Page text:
Titanic SwiftUI+ML (English version)

In this article, I will try to explain a simple application using the turicreate framework to train a model and then use it to predict the percentage of chance of having survived the disaster of the Titanic. I obtained the data on the Kaggle platform , and all the code is on Github.

Part in Python

The turicreate framework uses Python, and I will use the Jupyter Notebook application through Anaconda. To download Anaconda, use this link. There find the download and do the same for your version of the operating system. I will use for macOS since later I will demonstrate the use on iOS. I hope you have access to the Apple system.

Anaconda Navigator
Anaconda Environment
pip install -U turicreate 
conda install -c conda-forge jupyterlab
  1. Let’s read the CSV data into a structure called SFrame.
  2. We will clean the data, excluding the empty values. (For an ML course, the ideal would be to arrange the data, but we will delete the lines with missing data for simplification)
  3. After that, we will divide the data into 80% and 20% into training data and test data. This test data will be useful later to evaluate the model.
  4. We are going to create two constants called target and an array called features. The target will be Survived, that is, whether the person survived or not. The features will be age, sex and class. If you want to test other features, feel free.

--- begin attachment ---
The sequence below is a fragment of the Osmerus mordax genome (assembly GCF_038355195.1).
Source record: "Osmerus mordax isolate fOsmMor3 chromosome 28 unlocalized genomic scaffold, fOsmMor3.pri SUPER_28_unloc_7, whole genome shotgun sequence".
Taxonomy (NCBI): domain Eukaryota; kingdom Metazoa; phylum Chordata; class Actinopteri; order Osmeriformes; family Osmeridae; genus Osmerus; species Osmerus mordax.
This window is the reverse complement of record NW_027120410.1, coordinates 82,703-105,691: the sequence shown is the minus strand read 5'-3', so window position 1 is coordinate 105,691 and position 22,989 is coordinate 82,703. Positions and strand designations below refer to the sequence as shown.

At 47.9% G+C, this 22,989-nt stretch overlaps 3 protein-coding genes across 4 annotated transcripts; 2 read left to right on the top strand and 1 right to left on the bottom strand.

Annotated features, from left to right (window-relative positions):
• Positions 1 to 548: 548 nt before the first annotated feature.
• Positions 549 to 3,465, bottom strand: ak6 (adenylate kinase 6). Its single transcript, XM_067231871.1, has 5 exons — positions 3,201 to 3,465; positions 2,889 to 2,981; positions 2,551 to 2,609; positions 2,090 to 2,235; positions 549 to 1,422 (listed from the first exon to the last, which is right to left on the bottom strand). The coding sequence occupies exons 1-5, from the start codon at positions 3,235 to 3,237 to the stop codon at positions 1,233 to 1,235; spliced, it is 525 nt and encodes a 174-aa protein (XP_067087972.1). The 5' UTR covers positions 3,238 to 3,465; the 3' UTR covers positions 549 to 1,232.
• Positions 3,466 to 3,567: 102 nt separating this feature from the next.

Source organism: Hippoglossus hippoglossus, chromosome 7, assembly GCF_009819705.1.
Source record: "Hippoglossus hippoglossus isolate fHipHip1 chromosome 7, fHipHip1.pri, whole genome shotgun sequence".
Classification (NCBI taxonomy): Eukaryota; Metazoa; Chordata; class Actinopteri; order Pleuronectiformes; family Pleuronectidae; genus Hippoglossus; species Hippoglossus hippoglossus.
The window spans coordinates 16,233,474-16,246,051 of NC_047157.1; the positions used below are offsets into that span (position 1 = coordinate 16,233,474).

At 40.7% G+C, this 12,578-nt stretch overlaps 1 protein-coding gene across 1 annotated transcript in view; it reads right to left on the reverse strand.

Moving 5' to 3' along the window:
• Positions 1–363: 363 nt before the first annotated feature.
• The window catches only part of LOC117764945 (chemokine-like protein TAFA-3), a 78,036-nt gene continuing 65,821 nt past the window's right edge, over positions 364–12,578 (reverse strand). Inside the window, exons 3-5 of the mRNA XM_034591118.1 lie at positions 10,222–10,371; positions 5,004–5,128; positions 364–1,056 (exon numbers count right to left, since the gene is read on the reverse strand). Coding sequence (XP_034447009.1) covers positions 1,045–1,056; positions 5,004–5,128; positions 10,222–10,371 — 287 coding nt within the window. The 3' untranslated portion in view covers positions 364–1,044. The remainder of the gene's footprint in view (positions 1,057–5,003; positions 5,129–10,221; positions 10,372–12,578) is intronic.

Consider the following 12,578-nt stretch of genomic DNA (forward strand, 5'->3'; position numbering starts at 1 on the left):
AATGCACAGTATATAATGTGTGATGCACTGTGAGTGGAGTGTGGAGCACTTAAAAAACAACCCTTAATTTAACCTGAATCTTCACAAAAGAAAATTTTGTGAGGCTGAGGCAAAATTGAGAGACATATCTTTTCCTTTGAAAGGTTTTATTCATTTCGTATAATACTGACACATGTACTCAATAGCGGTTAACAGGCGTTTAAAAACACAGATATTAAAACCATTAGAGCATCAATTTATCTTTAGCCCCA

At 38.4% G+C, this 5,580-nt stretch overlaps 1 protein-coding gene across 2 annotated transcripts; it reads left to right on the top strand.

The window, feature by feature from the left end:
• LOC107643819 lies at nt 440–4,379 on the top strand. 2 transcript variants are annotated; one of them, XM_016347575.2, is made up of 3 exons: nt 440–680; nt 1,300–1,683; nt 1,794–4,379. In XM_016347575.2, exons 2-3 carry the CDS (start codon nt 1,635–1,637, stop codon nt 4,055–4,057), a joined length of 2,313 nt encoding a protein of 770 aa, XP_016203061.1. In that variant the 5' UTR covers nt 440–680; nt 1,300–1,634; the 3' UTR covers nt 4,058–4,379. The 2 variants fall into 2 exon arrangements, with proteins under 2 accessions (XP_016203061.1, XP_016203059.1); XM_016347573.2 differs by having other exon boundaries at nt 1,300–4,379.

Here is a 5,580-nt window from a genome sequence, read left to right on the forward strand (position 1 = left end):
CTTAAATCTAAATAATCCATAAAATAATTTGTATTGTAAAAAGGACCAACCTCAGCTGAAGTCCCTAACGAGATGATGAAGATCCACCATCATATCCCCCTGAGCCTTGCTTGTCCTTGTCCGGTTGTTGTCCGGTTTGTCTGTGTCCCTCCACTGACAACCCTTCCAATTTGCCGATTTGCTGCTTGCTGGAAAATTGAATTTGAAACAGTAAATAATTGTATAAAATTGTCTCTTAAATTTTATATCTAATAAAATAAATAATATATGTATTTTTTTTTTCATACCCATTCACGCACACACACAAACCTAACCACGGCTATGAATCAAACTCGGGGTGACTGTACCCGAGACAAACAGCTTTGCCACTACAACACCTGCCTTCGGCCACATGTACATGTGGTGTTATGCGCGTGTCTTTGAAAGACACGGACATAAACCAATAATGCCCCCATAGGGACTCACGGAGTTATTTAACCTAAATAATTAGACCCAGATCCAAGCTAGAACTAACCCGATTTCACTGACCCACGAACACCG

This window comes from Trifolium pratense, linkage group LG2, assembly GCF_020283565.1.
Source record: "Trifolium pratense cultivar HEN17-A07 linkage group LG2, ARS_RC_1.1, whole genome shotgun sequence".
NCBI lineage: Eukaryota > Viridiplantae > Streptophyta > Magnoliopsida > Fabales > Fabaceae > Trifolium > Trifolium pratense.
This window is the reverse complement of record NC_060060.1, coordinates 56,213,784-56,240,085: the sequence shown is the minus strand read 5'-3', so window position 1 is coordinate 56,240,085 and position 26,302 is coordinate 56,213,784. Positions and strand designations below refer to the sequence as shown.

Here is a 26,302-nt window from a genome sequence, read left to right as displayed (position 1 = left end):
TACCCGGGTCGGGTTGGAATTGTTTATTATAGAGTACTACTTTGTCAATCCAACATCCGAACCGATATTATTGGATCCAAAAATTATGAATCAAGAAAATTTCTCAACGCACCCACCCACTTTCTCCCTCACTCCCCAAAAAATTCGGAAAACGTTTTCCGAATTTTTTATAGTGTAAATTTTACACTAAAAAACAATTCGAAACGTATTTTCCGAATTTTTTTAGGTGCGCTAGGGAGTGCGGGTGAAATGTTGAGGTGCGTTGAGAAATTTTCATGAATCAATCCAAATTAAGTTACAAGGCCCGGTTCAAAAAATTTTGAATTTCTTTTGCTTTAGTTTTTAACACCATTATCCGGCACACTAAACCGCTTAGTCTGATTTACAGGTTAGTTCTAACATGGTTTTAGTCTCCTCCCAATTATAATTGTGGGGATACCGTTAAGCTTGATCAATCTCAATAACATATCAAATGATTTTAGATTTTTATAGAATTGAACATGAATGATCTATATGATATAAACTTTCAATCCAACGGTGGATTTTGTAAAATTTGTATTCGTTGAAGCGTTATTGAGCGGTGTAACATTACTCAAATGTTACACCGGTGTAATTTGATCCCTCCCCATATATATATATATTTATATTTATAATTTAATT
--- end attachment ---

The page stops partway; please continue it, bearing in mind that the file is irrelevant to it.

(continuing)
5. In the next line, we will use turicreate magic and create the classifier.
  6. After this method, I put some others in the repository, to evaluate the model, in the case of one of the tests, the accuracy test, we had 76.92%, it is not perfect, but we can accept this without having had a lot of effort.
  7. Finally, we will use a method to export the model to CoreML, which is the one used in iOS to make predictions with the data placed.
# 1 
import turicreate as tc
# 2
data = tc.SFrame.read_csv('./data/train.csv')
# 3
data = data.dropna()
# 4
train, test = data.random_split(0.8)
# 5
target = 'Survived'
features = ['Pclass', 'Sex', 'Age']
# 6
model = tc.classifier.create(train, target=target, features=features)
# 7
predictions = model.classify(test)
metrics = model.evaluate(test)
# 8

Part in Swift

I will make the application as simple as possible, and for that, I will use the SwiftUI framework. In this part, I will go through the code more slowly, to explain a little what is happening here. Let’s start with the properties that we will use with @State.

import SwiftUI 
struct ContentView: View {
@State private var pclass = "3"
@State private var age = "36"
@State private var sex = "male"
@State private var result = 0.00
// more to come
private let sexs = ["male", "female"] 
private let pclasses = ["1", "2", "3"]
var body: some View {
NavigationView {
Form {
Section(header: Text ("Passager class")) {
Picker(selection: $pclass, label: Text("\(pclass)")) {
ForEach(pclasses, id: \ .self ) {
Text ("\ ($ 0) º")
Section(header: Text("Choose your sex")) {
Picker(selection: $sex, label: Text("\( sex)")) {
ForEach(sexs, id: \.self) {
Section(header: Text("Put your age")) {